POINT II: THE TRIAL COURT ERRED IN PRECLUDING EVIDENCE OF PLAINTIFF'S MALPRACTICE UNDER THE COMMON KNOWLEDGE EXCEPTION AND IN STRIKING HER COUNTERCLAIM AND DEFENSES SOUNDING IN MALPRACTICE.

POINT III: THE TRIAL COURT ERRED IN REFUSING TO TAKE JUDICIAL NOTICE OF RPC 1.3, AND IN REFUSING TO CHARGE THE JURY OR INCLUDE ANY JURY INTERROGATORIES REGARDING ANY DEFENSES OF MS. KAY TO PAYMENT BASED ON PLAINTIFF'S PERFORMANCE.

POINT IV: THE TRIAL COURT ERRED IN ENTERING JUDGMENT FOR PLAINTIFF AS TO ITS CLAIM FOR ATTORNEYS' FEES IN THE UNDERLYING LITIGATION AND AS A RESULT OF ITS OFFER OF JUDGMENT.

I Although acknowledging that motions for an extension of discovery returnable after the end of discovery should only be granted "in exceptional circumstances," Rule 4:24-1(c), in Point I of her brief defendant argues that such circumstances existed here. Defendant argues that although an arbitration date had been set, no trial date was set and the expert report was served even before the motion to extend discovery was decided. She argues further that her expert was unable to complete his evaluation of damages and hence was unable to complete his report until Judge Contillo determined what relief to provide her stemming from George's breach of their settlement.

Generally, motions for discovery extensions must be returnable before the discovery end date unless the court permits otherwise "for good cause shown." R. 4:24-2. If an arbitration or trial date has been set, then the motion is subject to the more stringent "exceptional circumstances" standard. R. 4:24-1(c).

"'For purposes of . . . "exceptional circumstances," there generally must be some showing that the circumstances presented were clearly beyond the control of the attorney and the litigant seeking an extension of time.'" Huszar v. Greate Bay Hotel & Casino, Inc., 375 N.J. Super. 463, 473 (App. Div.) (quoting Zadigan v. Cole, 369 N.J. Super. 123, 132 n.8 (Law Div. 2004)), remanded on other grounds, 185 N.J. 290 (2005). "'An excessive work load, recurring problems with staff, a desire to avoid expense associated with discovery, or any delays arising out of extended efforts to resolve [the] matter through negotiations generally will not be sufficient to justify [such] an extension.'" Ibid.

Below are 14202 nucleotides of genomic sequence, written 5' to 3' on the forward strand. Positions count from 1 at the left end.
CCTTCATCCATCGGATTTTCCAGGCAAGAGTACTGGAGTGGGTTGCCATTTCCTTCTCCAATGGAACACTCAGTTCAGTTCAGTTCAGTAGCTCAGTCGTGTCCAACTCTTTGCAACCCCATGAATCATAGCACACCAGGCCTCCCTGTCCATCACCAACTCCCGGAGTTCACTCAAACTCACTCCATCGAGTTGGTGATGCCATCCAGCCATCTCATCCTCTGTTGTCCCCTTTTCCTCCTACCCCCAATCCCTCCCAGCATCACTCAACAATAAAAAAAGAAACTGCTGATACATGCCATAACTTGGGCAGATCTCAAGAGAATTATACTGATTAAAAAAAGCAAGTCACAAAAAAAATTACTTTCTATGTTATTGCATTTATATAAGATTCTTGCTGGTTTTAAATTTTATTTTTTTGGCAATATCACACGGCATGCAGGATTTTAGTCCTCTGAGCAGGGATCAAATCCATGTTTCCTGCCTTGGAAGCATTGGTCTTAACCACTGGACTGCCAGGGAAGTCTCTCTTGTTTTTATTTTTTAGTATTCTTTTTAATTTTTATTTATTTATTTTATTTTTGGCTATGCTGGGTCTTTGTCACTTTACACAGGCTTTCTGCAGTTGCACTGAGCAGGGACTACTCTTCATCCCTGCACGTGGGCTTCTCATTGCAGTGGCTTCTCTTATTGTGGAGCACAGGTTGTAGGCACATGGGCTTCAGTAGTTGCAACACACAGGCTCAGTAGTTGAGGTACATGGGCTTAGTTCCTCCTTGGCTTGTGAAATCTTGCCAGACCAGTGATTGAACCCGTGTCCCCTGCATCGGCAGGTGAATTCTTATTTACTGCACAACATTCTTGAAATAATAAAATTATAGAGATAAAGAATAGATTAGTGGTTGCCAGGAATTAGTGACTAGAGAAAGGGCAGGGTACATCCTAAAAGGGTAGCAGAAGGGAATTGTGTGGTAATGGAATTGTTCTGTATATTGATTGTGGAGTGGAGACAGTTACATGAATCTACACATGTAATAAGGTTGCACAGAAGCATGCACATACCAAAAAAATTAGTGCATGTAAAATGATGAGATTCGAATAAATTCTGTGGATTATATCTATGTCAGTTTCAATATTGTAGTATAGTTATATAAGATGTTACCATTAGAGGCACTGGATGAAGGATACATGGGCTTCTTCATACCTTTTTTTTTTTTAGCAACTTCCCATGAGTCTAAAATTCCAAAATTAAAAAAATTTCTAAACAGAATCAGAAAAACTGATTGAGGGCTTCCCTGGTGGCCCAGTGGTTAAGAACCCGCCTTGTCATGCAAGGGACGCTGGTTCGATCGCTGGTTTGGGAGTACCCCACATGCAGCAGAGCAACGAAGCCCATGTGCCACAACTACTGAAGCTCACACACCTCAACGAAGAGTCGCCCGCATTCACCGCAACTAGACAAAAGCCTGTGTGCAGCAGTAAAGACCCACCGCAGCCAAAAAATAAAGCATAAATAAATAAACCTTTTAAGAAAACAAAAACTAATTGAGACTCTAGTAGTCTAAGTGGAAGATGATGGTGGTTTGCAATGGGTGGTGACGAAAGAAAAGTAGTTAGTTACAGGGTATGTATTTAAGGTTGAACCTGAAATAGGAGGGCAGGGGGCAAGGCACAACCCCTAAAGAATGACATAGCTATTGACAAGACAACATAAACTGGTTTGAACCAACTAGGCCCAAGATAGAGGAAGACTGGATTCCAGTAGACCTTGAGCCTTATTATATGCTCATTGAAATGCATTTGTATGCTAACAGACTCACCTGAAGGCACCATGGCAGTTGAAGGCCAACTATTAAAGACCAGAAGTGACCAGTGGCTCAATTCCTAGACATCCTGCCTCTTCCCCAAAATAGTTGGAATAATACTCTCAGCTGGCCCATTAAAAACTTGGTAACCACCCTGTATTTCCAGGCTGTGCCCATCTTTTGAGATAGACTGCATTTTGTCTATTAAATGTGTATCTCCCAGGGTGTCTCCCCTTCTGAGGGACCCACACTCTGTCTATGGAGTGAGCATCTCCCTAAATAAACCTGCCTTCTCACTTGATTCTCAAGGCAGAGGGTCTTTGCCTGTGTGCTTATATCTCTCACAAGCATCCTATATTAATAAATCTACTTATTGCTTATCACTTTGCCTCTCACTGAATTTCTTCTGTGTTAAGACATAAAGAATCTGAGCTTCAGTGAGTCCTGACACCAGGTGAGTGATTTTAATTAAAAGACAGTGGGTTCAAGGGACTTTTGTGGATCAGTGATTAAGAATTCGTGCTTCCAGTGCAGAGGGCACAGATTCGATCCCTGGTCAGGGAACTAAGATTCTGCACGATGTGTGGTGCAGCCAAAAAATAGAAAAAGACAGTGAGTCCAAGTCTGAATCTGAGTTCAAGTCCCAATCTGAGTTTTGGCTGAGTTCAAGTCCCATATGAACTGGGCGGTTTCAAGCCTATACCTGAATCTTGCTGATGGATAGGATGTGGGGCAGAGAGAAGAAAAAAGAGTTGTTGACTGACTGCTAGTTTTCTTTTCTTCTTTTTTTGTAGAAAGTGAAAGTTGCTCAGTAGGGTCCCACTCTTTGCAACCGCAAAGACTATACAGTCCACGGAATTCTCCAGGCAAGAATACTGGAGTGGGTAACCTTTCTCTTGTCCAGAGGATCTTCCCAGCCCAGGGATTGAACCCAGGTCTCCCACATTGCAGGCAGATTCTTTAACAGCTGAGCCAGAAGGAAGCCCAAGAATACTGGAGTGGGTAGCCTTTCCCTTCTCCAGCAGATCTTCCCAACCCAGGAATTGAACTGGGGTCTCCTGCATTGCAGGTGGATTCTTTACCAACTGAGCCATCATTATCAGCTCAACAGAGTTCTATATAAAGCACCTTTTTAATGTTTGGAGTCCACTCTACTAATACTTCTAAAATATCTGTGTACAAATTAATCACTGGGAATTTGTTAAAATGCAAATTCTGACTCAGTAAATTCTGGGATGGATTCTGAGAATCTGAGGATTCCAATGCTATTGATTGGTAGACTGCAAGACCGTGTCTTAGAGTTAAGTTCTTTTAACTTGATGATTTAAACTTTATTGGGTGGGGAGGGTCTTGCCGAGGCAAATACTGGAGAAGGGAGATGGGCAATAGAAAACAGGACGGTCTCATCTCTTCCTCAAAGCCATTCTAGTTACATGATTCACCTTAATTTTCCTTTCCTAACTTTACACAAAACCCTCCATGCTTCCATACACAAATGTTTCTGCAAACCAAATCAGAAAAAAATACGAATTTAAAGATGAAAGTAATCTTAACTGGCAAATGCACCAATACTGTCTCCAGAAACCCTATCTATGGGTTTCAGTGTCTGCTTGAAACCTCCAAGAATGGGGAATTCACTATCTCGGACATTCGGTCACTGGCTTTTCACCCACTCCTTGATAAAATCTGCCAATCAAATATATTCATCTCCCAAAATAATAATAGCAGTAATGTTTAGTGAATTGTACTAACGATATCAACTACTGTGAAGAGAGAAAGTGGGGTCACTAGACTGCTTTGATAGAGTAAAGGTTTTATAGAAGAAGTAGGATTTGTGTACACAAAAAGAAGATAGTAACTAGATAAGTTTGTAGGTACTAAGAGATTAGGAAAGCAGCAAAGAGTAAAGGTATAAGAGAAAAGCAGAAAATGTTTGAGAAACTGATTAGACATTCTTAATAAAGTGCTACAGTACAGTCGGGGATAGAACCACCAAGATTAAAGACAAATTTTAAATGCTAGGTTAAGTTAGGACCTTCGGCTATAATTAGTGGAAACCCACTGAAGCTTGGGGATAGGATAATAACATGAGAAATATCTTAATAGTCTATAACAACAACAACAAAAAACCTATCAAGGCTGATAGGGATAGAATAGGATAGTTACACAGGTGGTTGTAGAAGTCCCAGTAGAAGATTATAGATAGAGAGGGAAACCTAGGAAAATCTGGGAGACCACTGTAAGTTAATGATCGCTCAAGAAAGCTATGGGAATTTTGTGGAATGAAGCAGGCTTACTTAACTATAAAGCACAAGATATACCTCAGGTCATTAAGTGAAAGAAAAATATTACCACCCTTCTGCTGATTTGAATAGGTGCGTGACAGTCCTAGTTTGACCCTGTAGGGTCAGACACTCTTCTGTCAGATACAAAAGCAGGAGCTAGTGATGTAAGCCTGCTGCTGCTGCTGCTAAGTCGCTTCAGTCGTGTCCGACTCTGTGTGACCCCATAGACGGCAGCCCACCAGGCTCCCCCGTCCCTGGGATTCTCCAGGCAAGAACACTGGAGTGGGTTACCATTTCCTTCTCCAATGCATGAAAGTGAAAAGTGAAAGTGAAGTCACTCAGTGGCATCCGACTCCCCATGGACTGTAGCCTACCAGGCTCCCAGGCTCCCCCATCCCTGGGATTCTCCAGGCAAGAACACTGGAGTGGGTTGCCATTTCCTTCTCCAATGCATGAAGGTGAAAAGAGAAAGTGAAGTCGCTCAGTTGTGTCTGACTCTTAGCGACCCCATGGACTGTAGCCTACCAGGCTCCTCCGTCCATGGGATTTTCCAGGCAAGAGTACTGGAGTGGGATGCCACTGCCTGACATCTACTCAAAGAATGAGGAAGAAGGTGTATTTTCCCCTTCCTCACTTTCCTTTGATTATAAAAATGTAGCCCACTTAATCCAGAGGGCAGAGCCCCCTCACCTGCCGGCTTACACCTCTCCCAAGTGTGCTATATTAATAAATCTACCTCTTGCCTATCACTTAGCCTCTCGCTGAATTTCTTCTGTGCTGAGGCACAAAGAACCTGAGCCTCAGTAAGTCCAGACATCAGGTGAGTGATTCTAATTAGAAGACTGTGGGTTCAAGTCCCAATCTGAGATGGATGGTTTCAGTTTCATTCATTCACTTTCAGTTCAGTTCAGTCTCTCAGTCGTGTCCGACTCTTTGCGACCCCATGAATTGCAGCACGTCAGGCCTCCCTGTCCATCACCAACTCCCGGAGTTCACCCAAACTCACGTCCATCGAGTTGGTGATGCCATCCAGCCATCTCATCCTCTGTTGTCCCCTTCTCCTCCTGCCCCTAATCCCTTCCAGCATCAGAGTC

We review a trial court's decision on a motion to extend discovery under the abuse of discretion standard. Bender v. Adelson, 187 N.J. 411, 428 (2006). Judge Langan did not abuse his discretion in denying defendant's motion to extend discovery due to its untimeliness and defendant's failure to establish exceptional circumstances to justify the delay in filing.

Defendant waited until January 6, 2010, after the discovery end date had lapsed and after an arbitration date had been set, to request an extension. She could have requested this extension before the discovery end date had lapsed. Further, as of May 2009, defendant knew the basis for her malpractice claim. Her only reason for the extension was to permit her expert to await the Chancery decision to assess damages. However, her expert's report did not deal with damages and could have been submitted timely, prior to Judge Contillo's decision.

II Defendant contends in Point II of her brief that the court erred in striking her malpractice counterclaim because plaintiff's malpractice fell within the common knowledge exception to the expert testimony requirement.

Legal malpractice is a negligence action. "'The elements of a cause of action for legal malpractice are (1) the existence of an attorney-client relationship creating a duty of care by the defendant attorney, (2) the breach of that duty by the defendant, and (3) proximate causation of the damages claimed by the plaintiff.'" Kranz v. Tiger, 390 N.J. Super. 135, 147 (App. Div.) (quoting McGrogan v. Till, 167 N.J. 414, 425 (2001)), certif. denied, 192 N.J. 294 (2007).

"Generally speaking, a lawyer is required to exercise that 'degree of reasonable knowledge and skill that lawyers of ordinary ability and skill possess and exercise.'" Brach, Eichler, Rosenberg, Silver, Bernstein, Hammer & Gladstone, P.C. v. Ezekwo, 345 N.J. Super. 1, 12 (App. Div. 2001) (quoting St. Pius X House of Retreats, Salvatorian Fathers v. Diocese of Camden, 88 N.J. 571, 588 (1982)). It is incumbent upon the plaintiff to "present expert testimony that establishes the standard of care against which the attorney's actions are to be measured." Ibid.